I’m on an ill-deserved weekend away at Coolum with Karen. (Having a fabulous time, wish you were here etc etc.) Here is some evidential proof of just how fab it is here:



I am grateful to the Rev Dr David Pitman for preaching this weekend, and continuing our series on the Beatitudes:

Blessed are the pure in heart


Exodus 17.1-7
John 4.1-41


Jesus said, Blessed are the pure in heart, for they will see God

(Matthew 5:8)

The phrase, a “pure heart”, occurs only 5 times in the Bible. We can read about having a “clean heart” on three other occasions. The various contexts in which these passages can be found suggest that the words “pure” and “clean” can be used interchangeably…..except for the time Jesus uses it in the Beatitudes.

This is very interesting because, as we might expect, the use of these words is linked in Scripture to those personal qualities and behaviour we associate with living lives pleasing to God…honesty, integrity, love for others, sincere faith, avoiding controversy and quarrels, obedience.

Jesus, however, makes no attempt in this particular beatitude to define the significance of “pure”, nor what it means in reality to “see God”. We have to look elsewhere for clues as to the message he wanted to convey.

To that end, we turn to the story in today’s reading from John’s Gospel…the encounter Jesus had with a Samaritan woman.

One of my teachers at University 45 years ago was a Professor of Philosophy. I attended his first lecture for the year as a raw and somewhat naïve 18-year-old, and hardly understood a thing that was said. I went away from that lecture with a poor opinion of philosophy and an even lower opinion of the lecturer.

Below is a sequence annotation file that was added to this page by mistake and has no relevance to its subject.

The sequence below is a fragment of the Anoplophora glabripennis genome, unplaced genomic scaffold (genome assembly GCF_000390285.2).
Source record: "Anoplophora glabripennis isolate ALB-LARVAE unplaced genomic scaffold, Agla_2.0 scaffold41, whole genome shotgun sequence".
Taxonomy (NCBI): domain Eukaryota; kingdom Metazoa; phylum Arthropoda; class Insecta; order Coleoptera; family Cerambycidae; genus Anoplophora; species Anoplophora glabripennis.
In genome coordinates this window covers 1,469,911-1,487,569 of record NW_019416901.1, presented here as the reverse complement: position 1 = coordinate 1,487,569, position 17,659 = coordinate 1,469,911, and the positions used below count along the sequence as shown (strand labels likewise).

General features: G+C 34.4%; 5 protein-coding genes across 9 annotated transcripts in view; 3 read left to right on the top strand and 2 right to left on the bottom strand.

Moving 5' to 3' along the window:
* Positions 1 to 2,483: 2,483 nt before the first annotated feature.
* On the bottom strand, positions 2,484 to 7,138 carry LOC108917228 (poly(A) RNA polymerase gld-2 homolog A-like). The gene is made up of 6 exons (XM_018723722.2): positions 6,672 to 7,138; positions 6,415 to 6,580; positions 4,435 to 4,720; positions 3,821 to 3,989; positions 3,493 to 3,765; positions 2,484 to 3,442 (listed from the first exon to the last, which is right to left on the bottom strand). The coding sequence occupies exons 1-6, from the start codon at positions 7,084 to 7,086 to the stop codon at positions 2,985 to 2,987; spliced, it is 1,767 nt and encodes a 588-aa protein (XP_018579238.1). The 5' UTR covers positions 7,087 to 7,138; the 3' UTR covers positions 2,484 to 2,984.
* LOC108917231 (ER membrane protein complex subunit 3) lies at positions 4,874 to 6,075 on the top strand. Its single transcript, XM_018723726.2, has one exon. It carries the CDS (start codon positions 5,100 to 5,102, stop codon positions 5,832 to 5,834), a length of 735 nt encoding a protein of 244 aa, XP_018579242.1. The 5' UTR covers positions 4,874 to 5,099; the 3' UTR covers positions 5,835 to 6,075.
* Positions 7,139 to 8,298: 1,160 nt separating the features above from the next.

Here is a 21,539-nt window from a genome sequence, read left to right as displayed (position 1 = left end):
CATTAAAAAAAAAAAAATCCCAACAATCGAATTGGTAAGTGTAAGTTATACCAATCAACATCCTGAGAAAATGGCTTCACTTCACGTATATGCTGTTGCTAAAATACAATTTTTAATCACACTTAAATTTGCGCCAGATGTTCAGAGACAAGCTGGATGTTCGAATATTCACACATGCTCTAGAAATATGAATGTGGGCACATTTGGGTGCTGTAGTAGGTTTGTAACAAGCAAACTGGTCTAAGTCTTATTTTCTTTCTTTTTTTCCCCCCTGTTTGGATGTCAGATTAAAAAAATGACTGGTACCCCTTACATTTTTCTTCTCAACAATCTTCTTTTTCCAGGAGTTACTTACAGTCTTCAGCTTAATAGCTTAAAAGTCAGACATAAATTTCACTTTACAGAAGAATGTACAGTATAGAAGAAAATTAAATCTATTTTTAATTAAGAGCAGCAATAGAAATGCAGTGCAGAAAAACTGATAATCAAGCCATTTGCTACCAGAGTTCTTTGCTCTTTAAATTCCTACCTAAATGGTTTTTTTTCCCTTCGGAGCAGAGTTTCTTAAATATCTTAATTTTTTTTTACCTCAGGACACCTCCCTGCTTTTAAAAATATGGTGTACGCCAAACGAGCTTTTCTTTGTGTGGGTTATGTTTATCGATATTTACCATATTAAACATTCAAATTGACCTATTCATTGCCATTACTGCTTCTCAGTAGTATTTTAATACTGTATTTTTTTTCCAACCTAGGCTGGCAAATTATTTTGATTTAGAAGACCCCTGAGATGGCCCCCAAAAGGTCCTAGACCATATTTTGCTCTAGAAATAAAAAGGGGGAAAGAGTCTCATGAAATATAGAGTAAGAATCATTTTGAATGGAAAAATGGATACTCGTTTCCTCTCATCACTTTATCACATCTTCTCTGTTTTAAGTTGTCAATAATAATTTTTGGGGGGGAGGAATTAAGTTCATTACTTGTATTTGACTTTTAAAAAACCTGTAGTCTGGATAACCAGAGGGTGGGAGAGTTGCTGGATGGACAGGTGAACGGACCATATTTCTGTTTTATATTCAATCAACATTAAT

The following Saturday I was playing cricket for Teacher’s College against Adelaide University, and guess who was playing for the Uni team?

In that totally different context I discovered that the Professor was a friendly and engaging person, and I went to the next philosophy lecture in a completely different frame of mind. The lecturer was now my friend. Meeting him as a person had made all the difference, though it still took me most of the year to come to terms with the language and content of the course.

This story from reminds me of that experience. In her meeting with Jesus at the well, the Samaritan woman hardly understood anything that Jesus said. The theology was a mystery to her. But her face-to-face encounter with Jesus changed her life. It was his response to her as a person that made the difference in the first instance. She may, in time, as I did with my introduction to philosophy, have come to understand the deeper meaning and significance of what she heard, but it was the way Jesus treated her and the manner in which he spoke to her that really mattered.

From our perspective, that is an important insight. When we read the gospel records it is abundantly clear that people mattered far more to Jesus than correct theology; relationship always had priority over orthodox doctrine. We need to remember that in the life of the church!

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Jesus, barrier-breaker

Sermon for the Third Sunday in Lent

John 4.5-42

(Before—and after—this sermon, we watched the video mentioned in the previous post.)

1 Now when Jesus learned that the Pharisees had heard, ‘Jesus is making and baptizing more disciples than John’—although it was not Jesus himself but his disciples who baptized—he left Judea and started back to Galilee. But he had to go through Samaria.

Why did Jesus have to go through Samaria? And what’s the big deal anyway?

Even at this early stage of his ministry, the opposition to Jesus was beginning. The Pharisees were sensing that they had a new opponent; but it was not yet time for Jesus to encounter them. He wanted to get out of Judea in the south, up to the safety of Galilee in the north.
Normally a Jew would go the long way around Samaria, by crossing the Jordan River and then cutting north. Jesus needed to get away quickly. And he knew the Pharisees wouldn’t follow him through Samaria.

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Woman at the Well

Since the Woman at the Well (John 4) is the Gospel reading this Sunday, a friend pointed me to a great video on GodTube. I really like its take on the story! View it here.